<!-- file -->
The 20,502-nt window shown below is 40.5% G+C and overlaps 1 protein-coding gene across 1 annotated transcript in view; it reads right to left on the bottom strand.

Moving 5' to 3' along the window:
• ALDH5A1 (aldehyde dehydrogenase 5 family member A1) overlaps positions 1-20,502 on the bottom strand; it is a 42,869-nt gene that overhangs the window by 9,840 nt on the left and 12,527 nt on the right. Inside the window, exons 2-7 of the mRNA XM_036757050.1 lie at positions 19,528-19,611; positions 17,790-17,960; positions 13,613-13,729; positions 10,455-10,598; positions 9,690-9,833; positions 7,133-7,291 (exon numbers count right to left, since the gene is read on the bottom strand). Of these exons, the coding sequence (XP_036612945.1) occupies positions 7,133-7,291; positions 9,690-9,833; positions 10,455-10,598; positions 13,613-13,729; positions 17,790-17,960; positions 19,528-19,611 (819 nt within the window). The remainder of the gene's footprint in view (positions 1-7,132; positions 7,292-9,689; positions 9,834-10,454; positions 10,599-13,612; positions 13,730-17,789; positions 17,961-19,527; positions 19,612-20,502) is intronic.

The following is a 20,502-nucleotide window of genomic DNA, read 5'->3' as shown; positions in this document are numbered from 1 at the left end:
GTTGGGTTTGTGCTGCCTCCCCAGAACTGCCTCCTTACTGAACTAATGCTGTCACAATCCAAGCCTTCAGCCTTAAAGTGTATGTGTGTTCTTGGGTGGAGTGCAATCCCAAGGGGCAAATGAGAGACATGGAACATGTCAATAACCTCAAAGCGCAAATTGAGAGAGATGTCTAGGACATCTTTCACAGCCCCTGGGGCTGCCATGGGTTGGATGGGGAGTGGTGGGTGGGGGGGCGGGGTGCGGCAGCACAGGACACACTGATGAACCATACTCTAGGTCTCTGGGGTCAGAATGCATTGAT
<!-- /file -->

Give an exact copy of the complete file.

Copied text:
The 20,502-nt window shown below is 40.5% G+C and overlaps 1 protein-coding gene across 1 annotated transcript in view; it reads right to left on the bottom strand.

Moving 5' to 3' along the window:
• ALDH5A1 (aldehyde dehydrogenase 5 family member A1) overlaps positions 1-20,502 on the bottom strand; it is a 42,869-nt gene that overhangs the window by 9,840 nt on the left and 12,527 nt on the right. Inside the window, exons 2-7 of the mRNA XM_036757050.1 lie at positions 19,528-19,611; positions 17,790-17,960; positions 13,613-13,729; positions 10,455-10,598; positions 9,690-9,833; positions 7,133-7,291 (exon numbers count right to left, since the gene is read on the bottom strand). Of these exons, the coding sequence (XP_036612945.1) occupies positions 7,133-7,291; positions 9,690-9,833; positions 10,455-10,598; positions 13,613-13,729; positions 17,790-17,960; positions 19,528-19,611 (819 nt within the window). The remainder of the gene's footprint in view (positions 1-7,132; positions 7,292-9,689; positions 9,834-10,454; positions 10,599-13,612; positions 13,730-17,789; positions 17,961-19,527; positions 19,612-20,502) is intronic.

The following is a 20,502-nucleotide window of genomic DNA, read 5'->3' as shown; positions in this document are numbered from 1 at the left end:
GTTGGGTTTGTGCTGCCTCCCCAGAACTGCCTCCTTACTGAACTAATGCTGTCACAATCCAAGCCTTCAGCCTTAAAGTGTATGTGTGTTCTTGGGTGGAGTGCAATCCCAAGGGGCAAATGAGAGACATGGAACATGTCAATAACCTCAAAGCGCAAATTGAGAGAGATGTCTAGGACATCTTTCACAGCCCCTGGGGCTGCCATGGGTTGGATGGGGAGTGGTGGGTGGGGGGGCGGGGTGCGGCAGCACAGGACACACTGATGAACCATACTCTAGGTCTCTGGGGTCAGAATGCATTGAT